A better name

Seriously. “Open Access DOI Resolver” is descriptive but not very distinctive. Sadly, the only name I’ve come up with so far is “Duh-DOI!” (see the YouTube video below), which doesn’t quite convey the right impression.

A new home

I’ve grabbed a list of DOI endpoints for British institutional repositories — well over 100. Having tested the code on my iMac, I can confirm it happily harvests DOIs from most EPrints-based repositories. But I’ve hit 10,000 database rows (the free limit on Heroku, the current host) with just the DOIs from a single repository, which means the public version won’t be able to resolve anything from outside Bath until the situation changes.

Better standards compliance

It’s a fact of life that everyone implements a standard differently. OAI-PMH and Dublin Core are no exception. Some repositories report both the DOI and the open access URL in <dc:identifier> elements; others use <dc:relation> for both while using <dc:identifier> for something totally different, like the title. Some don’t report a URL for the items repository entry at all, only the publisher’s (usually paywalled) official URL.

There are efforts under way to improve the situation (like RIOXX), but until then, the best I can do is to implement gradually better heuristics to standardise the diverse data available. To do that, I’m gradually collecting examples of repositories that break my harvesting algorithm and fixing them, but that’s a fairly slow process since I’m only working on this in my free time.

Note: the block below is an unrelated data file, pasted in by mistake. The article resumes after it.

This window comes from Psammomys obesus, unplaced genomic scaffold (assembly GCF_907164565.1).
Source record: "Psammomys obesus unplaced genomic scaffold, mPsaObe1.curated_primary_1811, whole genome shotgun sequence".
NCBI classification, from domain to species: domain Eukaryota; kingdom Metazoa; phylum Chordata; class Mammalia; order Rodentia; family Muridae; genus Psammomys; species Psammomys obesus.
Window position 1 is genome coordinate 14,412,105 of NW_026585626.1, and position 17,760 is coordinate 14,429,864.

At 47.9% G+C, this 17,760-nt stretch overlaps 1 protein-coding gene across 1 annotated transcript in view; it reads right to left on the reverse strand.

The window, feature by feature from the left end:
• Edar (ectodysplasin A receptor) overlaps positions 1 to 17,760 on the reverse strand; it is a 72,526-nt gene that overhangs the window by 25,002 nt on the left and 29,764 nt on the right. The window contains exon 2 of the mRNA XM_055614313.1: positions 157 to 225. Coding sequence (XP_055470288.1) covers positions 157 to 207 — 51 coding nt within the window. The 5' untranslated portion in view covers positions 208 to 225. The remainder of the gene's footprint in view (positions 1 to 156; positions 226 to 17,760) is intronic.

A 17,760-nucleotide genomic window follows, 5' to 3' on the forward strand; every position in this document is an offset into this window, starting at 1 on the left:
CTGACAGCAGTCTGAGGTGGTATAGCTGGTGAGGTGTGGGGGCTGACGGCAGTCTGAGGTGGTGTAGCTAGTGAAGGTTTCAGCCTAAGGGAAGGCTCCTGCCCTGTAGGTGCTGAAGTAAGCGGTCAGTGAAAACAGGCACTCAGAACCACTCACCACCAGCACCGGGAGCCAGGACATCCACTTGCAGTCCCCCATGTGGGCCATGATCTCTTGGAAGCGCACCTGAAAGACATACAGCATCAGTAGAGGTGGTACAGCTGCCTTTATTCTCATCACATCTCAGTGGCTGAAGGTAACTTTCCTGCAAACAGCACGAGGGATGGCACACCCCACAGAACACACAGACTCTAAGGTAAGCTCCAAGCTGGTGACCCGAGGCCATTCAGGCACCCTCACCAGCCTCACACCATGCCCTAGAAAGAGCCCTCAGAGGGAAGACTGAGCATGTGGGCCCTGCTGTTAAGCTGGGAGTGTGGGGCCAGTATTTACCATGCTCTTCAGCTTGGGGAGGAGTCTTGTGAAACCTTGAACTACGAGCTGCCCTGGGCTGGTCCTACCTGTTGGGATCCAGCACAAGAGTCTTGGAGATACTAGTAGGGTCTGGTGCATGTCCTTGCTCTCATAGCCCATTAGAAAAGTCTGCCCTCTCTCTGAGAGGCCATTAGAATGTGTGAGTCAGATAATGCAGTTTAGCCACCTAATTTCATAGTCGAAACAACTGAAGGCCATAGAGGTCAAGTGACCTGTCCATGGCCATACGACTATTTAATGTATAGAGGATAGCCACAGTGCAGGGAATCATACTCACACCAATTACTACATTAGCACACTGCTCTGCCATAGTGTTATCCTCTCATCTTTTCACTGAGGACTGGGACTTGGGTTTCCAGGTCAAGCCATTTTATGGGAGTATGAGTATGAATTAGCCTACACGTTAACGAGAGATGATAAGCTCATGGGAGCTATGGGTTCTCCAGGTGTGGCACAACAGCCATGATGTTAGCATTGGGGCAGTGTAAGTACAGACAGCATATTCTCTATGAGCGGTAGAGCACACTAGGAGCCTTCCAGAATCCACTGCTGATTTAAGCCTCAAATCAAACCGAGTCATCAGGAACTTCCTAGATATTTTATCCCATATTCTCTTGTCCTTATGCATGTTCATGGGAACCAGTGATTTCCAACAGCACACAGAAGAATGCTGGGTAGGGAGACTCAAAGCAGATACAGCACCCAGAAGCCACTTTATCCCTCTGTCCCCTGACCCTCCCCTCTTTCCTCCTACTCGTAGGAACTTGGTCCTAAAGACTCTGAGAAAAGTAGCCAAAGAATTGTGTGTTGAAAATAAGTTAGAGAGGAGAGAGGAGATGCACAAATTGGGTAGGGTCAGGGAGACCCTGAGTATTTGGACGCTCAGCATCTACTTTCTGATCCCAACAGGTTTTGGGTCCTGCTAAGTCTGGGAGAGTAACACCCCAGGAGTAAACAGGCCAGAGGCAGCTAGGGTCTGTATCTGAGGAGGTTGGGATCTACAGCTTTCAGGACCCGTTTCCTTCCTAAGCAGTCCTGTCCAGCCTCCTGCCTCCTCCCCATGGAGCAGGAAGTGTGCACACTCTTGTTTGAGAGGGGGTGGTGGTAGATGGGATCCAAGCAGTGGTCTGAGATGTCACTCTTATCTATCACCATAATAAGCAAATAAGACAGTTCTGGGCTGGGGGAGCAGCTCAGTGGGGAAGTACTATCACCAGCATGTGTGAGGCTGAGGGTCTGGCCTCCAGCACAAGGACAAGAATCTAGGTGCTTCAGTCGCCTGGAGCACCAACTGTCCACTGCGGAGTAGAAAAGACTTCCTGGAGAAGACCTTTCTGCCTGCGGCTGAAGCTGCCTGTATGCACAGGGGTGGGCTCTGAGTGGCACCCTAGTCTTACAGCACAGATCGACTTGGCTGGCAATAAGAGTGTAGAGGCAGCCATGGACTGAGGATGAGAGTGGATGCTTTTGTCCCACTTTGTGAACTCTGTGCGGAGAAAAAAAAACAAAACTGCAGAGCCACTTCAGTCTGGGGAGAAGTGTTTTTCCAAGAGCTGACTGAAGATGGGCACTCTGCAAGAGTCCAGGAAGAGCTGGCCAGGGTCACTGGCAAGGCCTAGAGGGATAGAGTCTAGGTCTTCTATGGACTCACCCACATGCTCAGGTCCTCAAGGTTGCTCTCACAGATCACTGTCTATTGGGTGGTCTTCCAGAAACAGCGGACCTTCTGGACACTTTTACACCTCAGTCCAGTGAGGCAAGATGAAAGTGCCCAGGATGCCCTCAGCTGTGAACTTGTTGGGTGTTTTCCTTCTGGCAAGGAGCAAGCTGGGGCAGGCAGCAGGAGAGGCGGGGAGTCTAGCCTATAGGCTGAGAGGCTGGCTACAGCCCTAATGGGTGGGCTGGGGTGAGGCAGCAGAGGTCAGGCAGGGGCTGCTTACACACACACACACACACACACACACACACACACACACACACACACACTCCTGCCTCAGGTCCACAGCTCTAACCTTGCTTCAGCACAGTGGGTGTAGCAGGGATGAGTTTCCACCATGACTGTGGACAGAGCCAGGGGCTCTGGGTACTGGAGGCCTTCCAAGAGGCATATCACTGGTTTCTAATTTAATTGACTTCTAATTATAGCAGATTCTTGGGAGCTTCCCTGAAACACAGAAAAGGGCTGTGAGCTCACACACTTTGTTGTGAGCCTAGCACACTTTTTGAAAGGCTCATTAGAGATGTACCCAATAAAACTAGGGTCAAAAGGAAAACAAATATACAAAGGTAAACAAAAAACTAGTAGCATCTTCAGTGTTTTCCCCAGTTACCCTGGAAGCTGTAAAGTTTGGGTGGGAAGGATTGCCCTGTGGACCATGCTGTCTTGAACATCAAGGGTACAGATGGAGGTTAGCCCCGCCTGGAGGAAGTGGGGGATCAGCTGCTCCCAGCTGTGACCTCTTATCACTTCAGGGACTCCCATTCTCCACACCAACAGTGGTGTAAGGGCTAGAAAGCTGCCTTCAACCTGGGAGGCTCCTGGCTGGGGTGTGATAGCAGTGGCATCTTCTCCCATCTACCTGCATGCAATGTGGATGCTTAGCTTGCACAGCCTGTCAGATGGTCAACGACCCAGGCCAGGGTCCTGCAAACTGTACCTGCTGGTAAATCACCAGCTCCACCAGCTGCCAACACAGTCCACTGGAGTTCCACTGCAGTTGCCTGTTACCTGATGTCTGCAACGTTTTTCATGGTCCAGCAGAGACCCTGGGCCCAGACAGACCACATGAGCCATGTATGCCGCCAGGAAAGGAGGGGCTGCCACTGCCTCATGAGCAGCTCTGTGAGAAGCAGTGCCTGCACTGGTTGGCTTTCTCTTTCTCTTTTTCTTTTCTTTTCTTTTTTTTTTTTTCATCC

xkcd: Standards

Better data

Even with better standards compliance, the tool can only be as good as the available data. I can only resolve a DOI if it’s actually been associated with its article in an institutional repository, but not every record that should have a DOI has one. It’s possible that a side benefit of this tool is that it will flag up the proportion of IR records that have DOIs assigned.

Then there’s the fact that most repository front ends seem not to do any validation on DOIs. As they’re entered by humans, there’s always going to be scope for error, which there should be some validation in place to at least try and detect. Here are just a few of the “DOIs” from an anonymous sample of British repositories:

  • +10.1063/1.3247966
  • /10.1016/S0921-4526(98)01208-3
  • 0.1111/j.1467-8322.2006.00410.x
  • 07510210.1088/0953-8984/21/7/075102
  • 10.2436 / 20.2500.01.93